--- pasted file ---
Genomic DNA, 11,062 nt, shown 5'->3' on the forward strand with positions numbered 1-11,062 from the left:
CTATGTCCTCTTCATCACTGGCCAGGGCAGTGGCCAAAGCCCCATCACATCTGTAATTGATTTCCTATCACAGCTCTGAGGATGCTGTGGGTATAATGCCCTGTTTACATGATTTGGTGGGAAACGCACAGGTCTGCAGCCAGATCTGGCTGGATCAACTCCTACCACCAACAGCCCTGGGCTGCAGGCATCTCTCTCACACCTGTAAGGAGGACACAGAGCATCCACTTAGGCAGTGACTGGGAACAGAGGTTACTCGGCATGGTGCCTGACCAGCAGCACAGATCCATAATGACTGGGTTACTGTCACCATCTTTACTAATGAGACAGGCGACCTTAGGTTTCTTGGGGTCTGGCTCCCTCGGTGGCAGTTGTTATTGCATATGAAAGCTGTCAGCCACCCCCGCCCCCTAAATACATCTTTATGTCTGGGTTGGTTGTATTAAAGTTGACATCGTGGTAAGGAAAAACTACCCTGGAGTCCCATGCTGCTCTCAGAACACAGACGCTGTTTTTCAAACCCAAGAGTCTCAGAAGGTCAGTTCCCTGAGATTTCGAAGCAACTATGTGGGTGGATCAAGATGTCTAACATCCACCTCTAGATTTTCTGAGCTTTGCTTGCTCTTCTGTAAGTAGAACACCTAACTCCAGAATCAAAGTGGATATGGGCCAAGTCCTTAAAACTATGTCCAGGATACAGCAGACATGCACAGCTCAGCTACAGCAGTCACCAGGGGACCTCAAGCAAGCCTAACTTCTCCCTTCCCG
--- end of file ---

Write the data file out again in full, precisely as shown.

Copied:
Genomic DNA, 11,062 nt, shown 5'->3' on the forward strand with positions numbered 1-11,062 from the left:
CTATGTCCTCTTCATCACTGGCCAGGGCAGTGGCCAAAGCCCCATCACATCTGTAATTGATTTCCTATCACAGCTCTGAGGATGCTGTGGGTATAATGCCCTGTTTACATGATTTGGTGGGAAACGCACAGGTCTGCAGCCAGATCTGGCTGGATCAACTCCTACCACCAACAGCCCTGGGCTGCAGGCATCTCTCTCACACCTGTAAGGAGGACACAGAGCATCCACTTAGGCAGTGACTGGGAACAGAGGTTACTCGGCATGGTGCCTGACCAGCAGCACAGATCCATAATGACTGGGTTACTGTCACCATCTTTACTAATGAGACAGGCGACCTTAGGTTTCTTGGGGTCTGGCTCCCTCGGTGGCAGTTGTTATTGCATATGAAAGCTGTCAGCCACCCCCGCCCCCTAAATACATCTTTATGTCTGGGTTGGTTGTATTAAAGTTGACATCGTGGTAAGGAAAAACTACCCTGGAGTCCCATGCTGCTCTCAGAACACAGACGCTGTTTTTCAAACCCAAGAGTCTCAGAAGGTCAGTTCCCTGAGATTTCGAAGCAACTATGTGGGTGGATCAAGATGTCTAACATCCACCTCTAGATTTTCTGAGCTTTGCTTGCTCTTCTGTAAGTAGAACACCTAACTCCAGAATCAAAGTGGATATGGGCCAAGTCCTTAAAACTATGTCCAGGATACAGCAGACATGCACAGCTCAGCTACAGCAGTCACCAGGGGACCTCAAGCAAGCCTAACTTCTCCCTTCCCG